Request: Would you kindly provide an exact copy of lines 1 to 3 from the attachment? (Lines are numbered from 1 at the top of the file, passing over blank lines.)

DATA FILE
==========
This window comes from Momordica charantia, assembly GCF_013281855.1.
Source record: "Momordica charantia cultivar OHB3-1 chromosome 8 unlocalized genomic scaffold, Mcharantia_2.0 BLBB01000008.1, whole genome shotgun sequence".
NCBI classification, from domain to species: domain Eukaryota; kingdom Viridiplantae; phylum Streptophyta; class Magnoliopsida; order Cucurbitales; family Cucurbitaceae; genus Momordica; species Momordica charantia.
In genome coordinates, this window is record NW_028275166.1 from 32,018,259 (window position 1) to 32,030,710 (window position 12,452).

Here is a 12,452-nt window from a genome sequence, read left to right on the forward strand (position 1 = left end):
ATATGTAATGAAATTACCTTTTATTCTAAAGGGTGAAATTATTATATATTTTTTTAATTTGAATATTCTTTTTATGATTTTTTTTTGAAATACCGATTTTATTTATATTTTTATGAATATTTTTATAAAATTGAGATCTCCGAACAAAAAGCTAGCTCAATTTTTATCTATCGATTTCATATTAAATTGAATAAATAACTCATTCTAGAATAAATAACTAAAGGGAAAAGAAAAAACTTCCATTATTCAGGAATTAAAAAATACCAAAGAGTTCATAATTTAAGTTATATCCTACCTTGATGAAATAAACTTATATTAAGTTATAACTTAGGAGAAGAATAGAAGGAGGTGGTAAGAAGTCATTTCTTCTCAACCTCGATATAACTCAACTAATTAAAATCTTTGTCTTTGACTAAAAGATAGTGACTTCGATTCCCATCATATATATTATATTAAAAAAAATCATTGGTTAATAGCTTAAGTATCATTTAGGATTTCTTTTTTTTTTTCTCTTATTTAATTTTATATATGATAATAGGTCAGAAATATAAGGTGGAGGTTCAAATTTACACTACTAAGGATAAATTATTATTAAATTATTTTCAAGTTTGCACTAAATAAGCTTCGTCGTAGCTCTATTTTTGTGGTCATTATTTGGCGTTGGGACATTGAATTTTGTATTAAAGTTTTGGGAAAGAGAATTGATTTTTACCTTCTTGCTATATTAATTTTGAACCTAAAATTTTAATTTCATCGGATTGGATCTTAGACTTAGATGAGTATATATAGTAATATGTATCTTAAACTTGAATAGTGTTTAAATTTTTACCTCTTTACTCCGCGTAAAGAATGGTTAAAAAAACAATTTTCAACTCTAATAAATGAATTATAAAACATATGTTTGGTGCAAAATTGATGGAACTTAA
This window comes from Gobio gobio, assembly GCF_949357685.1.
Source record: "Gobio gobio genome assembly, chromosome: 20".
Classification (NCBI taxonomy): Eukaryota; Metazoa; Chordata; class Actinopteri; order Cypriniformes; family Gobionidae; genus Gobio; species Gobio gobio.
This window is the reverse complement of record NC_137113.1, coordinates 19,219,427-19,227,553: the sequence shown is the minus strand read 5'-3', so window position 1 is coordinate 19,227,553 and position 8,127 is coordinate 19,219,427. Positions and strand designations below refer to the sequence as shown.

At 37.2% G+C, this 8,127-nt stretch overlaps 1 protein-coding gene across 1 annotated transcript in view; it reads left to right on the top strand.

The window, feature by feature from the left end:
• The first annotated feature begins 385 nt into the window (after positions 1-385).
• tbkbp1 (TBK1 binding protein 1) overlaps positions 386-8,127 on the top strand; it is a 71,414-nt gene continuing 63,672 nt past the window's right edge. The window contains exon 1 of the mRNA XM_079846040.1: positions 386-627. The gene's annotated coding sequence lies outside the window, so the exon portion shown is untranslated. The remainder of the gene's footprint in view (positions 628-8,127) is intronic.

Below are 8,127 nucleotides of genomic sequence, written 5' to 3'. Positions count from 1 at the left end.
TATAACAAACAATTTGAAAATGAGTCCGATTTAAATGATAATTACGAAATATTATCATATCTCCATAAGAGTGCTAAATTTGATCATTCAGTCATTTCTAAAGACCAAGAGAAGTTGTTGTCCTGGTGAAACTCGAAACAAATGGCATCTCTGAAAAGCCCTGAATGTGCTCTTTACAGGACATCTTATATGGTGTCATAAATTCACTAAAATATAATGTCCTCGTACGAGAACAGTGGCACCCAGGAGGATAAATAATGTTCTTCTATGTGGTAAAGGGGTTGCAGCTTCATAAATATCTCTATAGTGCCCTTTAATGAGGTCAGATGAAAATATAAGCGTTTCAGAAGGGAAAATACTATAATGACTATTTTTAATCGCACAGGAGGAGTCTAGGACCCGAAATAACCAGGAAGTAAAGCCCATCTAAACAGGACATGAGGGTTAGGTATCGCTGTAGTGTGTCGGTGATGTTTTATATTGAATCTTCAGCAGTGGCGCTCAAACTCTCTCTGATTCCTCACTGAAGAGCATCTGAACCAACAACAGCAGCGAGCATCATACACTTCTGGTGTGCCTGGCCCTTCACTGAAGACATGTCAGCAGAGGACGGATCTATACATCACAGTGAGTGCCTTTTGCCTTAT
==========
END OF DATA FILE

This window comes from Momordica charantia, assembly GCF_013281855.1.
Source record: "Momordica charantia cultivar OHB3-1 chromosome 8 unlocalized genomic scaffold, Mcharantia_2.0 BLBB01000008.1, whole genome shotgun sequence".
NCBI classification, from domain to species: domain Eukaryota; kingdom Viridiplantae; phylum Streptophyta; class Magnoliopsida; order Cucurbitales; family Cucurbitaceae; genus Momordica; species Momordica charantia.